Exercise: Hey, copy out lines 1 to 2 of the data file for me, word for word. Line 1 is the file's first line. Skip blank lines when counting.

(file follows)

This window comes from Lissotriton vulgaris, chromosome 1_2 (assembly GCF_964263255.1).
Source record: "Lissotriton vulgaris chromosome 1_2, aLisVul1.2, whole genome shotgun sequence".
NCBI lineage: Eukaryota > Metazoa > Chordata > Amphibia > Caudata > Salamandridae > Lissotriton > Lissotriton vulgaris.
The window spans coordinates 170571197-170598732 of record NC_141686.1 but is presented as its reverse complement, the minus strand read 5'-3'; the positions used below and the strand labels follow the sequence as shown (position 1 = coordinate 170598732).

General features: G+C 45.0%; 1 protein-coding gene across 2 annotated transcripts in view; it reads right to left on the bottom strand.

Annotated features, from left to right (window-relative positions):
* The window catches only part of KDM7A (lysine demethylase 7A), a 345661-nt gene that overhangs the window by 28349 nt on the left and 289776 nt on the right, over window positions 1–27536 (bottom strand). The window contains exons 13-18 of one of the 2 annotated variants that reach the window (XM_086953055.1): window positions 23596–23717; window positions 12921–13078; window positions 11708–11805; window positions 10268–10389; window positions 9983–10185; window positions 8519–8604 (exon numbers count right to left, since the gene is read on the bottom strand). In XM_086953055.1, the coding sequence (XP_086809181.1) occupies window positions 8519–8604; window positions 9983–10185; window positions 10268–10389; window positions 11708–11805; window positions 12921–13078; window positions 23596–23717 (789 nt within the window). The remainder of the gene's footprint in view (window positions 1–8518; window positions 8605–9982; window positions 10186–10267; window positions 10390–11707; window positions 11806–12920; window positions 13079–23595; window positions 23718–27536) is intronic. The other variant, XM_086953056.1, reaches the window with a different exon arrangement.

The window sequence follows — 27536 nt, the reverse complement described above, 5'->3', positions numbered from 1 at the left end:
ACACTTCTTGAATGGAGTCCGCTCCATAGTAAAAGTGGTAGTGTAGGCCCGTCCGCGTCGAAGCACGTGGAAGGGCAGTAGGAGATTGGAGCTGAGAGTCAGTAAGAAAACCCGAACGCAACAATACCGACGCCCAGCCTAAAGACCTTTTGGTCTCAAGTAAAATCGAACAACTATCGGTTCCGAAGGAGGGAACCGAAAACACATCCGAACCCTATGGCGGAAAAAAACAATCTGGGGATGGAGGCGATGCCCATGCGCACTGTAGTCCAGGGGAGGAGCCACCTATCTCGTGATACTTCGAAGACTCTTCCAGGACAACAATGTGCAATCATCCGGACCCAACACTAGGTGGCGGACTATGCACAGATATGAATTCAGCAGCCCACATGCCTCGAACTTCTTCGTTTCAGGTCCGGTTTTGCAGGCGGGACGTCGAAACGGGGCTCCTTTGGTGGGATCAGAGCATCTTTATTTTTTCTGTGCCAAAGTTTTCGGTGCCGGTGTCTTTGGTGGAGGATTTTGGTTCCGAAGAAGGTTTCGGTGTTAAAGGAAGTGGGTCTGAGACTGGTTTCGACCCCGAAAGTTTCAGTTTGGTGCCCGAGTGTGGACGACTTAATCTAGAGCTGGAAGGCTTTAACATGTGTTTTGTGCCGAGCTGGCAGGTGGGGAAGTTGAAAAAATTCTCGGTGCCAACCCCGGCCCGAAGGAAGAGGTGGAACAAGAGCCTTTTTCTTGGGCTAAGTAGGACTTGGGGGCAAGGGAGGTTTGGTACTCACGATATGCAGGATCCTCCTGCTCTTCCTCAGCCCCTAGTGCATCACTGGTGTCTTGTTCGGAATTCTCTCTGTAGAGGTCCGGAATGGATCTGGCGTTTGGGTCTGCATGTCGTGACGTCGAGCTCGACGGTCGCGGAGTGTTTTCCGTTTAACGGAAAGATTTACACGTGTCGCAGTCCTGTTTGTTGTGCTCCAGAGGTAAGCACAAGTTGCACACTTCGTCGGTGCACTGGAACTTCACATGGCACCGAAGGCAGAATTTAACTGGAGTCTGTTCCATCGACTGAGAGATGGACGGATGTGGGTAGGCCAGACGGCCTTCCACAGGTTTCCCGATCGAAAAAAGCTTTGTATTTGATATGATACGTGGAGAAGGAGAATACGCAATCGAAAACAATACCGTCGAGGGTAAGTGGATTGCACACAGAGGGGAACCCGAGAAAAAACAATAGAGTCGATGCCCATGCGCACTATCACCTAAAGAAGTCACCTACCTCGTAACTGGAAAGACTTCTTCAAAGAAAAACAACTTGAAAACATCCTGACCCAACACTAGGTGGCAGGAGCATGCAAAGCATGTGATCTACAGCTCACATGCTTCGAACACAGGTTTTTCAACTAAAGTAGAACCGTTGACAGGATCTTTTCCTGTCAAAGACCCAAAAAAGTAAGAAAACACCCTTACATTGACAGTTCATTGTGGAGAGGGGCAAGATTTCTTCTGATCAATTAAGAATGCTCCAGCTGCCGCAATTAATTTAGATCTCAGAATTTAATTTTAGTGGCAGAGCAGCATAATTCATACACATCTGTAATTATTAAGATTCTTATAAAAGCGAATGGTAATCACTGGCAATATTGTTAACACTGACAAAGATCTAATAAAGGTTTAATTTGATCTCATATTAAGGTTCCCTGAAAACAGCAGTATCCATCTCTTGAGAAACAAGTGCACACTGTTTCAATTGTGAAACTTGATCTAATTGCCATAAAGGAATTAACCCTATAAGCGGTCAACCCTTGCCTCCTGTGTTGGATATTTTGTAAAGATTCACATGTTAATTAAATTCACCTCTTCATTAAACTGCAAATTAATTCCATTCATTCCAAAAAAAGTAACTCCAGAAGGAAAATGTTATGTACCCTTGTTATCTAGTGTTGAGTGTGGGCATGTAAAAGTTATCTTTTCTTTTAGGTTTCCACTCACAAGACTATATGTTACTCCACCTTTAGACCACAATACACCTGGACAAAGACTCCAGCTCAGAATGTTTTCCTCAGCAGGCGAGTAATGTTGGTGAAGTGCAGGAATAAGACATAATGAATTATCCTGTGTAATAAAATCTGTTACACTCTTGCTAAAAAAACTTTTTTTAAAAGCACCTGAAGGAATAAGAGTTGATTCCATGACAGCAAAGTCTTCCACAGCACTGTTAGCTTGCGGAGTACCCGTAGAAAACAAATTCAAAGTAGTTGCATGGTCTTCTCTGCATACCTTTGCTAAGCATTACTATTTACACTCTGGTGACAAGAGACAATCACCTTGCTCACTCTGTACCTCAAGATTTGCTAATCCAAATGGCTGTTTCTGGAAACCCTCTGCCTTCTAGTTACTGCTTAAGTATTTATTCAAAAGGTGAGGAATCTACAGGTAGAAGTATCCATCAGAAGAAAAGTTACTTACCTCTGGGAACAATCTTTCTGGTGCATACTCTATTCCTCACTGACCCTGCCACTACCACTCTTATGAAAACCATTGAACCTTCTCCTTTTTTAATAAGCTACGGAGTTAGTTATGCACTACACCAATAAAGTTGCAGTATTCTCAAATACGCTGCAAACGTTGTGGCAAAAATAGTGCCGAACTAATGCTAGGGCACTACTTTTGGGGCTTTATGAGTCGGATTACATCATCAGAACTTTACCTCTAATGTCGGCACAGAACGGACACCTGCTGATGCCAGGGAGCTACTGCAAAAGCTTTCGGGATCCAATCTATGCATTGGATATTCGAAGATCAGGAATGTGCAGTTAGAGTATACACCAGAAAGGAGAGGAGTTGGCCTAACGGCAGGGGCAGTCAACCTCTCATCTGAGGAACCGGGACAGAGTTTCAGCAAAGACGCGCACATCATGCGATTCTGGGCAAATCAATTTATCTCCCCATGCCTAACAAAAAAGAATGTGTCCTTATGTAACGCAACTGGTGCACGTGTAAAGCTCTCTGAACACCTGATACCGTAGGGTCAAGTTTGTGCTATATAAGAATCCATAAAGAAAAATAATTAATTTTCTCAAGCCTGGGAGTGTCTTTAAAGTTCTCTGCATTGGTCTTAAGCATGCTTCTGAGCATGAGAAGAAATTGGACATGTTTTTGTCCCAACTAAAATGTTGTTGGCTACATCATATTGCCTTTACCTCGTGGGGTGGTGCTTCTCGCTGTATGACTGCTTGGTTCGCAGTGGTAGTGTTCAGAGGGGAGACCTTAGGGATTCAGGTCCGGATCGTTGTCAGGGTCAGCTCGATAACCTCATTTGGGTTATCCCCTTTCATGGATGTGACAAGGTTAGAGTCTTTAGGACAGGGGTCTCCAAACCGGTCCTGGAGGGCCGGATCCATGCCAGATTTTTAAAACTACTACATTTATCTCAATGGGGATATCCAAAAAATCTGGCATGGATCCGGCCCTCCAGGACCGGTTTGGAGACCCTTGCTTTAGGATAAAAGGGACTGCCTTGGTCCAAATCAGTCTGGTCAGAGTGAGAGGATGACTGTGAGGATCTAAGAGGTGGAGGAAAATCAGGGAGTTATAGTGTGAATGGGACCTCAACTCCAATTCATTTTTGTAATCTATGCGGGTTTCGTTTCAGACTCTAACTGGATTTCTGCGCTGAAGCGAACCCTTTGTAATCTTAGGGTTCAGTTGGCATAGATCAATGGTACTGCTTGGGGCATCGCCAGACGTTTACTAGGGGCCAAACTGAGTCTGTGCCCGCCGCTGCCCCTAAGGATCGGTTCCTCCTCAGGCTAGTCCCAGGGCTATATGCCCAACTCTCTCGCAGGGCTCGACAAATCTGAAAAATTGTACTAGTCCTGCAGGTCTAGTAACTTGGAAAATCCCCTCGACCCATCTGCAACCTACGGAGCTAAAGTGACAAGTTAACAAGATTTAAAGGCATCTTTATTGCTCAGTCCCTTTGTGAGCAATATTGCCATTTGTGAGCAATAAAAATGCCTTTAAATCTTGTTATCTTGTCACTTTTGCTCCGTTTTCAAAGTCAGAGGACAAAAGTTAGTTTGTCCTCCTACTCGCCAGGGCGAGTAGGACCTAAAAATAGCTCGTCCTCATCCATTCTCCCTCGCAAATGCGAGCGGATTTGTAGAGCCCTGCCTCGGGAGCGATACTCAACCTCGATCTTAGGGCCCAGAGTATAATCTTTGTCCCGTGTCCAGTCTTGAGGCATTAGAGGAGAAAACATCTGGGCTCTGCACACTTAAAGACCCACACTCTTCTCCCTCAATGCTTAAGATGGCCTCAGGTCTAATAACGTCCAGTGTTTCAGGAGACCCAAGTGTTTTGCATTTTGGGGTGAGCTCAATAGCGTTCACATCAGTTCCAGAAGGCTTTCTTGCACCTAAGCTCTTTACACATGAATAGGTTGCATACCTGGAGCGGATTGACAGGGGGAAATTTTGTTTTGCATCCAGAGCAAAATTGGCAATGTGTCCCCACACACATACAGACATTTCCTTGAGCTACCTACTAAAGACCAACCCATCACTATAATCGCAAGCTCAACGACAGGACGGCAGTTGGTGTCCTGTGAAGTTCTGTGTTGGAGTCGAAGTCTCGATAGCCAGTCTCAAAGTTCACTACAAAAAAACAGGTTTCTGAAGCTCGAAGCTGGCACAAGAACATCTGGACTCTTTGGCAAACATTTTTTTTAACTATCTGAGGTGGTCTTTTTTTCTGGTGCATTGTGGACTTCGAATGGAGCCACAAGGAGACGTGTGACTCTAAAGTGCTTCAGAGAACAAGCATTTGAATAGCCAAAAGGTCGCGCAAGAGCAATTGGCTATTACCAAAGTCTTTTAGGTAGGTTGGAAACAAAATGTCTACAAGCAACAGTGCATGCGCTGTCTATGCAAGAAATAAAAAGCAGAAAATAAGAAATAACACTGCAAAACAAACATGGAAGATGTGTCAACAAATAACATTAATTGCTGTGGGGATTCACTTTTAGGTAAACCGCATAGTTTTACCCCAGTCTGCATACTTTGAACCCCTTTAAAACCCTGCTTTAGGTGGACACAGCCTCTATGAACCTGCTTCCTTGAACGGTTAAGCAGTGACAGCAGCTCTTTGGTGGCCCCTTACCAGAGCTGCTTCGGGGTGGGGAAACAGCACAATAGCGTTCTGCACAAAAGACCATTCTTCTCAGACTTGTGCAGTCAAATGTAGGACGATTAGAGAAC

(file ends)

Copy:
This window comes from Lissotriton vulgaris, chromosome 1_2 (assembly GCF_964263255.1).
Source record: "Lissotriton vulgaris chromosome 1_2, aLisVul1.2, whole genome shotgun sequence".